The question whether to use a pre-built/premium WordPress theme/template depends on a lot of factors. Budget, timeline, functionality and the ability to provide concrete instructions all play into this decision. I have several cases where a client wants to use a theme to save time/cost and ends up creating more hours of work due to the customization of the theme. The most important thing to consider is the layout and functionality of the theme. A custom WordPress theme coded by a professional will potentially have less functionality, but would easily be customized, based on a client’s request. The same can be said about modifications to an existing theme. Many times a project starts off with “I need a few simple edits to my theme, once testing and cross browser compatibility are factored in, the project took longer than a custom theme from a layered design file.” I think there are cases where the client and more likely the end client will see the demo of a premium theme and chose this option with the understanding their site will look this way out of the box. These themes require setup and would at least take an experienced WordPress user to figure out the settings of the theme.
Here are some considerations when deciding on using a pre-built / custom theme.
- Does the client understand they have to live with any limitation of the theme?
This is probably the biggest obstacle to a theme project. The client coming back and requesting a change that cannot easily be accomplished based on either the theme layout or set up. I have seen cases where the theme had a built in plugin that was not compatible to a gallery plugin. The time it takes to figure out plugin conflicts is increased as many of these themes have numerous built in plugins.
- Simple changes on many of these premium themes can take longer.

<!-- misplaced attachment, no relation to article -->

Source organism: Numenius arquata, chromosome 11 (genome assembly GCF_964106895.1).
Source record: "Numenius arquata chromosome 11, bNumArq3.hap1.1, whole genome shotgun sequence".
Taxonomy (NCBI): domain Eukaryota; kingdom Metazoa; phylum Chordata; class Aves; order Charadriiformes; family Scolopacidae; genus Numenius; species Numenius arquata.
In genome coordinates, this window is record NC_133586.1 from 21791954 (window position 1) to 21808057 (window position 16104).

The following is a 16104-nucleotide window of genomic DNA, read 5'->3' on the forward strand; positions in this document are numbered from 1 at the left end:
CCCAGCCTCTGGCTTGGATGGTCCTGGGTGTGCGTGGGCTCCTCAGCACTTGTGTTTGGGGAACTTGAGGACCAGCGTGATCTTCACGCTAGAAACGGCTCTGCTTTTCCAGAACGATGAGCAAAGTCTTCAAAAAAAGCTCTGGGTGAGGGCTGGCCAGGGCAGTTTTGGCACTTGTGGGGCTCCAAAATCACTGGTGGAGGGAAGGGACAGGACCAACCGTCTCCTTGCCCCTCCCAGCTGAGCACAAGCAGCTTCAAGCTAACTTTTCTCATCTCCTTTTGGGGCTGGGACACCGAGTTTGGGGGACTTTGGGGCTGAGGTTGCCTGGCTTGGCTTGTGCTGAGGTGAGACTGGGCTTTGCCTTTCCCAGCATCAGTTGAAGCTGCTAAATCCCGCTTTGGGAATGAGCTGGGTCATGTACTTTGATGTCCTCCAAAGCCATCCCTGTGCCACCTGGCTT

When you are dealing with a correctly coded custom theme, finding the correct CSS class is pretty easy. Many of these themes have custom classes that take more time to locate and in some cases have to be over written. In many cases, the three minute fix on a custom theme can take considerably longer.
- More code means it will run slower.
The more features and images a theme has will lead to reduced load time. Many of these premium themes are loaded with built in functionality in the way of plugins and are dependent on images for the user experience.
- Learning curve on the theme.
Each one of these premium themes has features and settings that are going to be unique to that theme. If it is an unknown theme to the developer/client, this will run up hours.
- Where are the graphics coming from?
This is a big consideration for any web project and one I will get into in more detail on a later blog. Most modern websites are very dependent on graphics and quality graphics cost money and design resources. The risk of negative legal actions and penalties for using images of which you have no right to possess is high. Many companies are now using software that will detect images even after they have been edited as part of a larger flat image. This is a consideration prior to even picking the theme.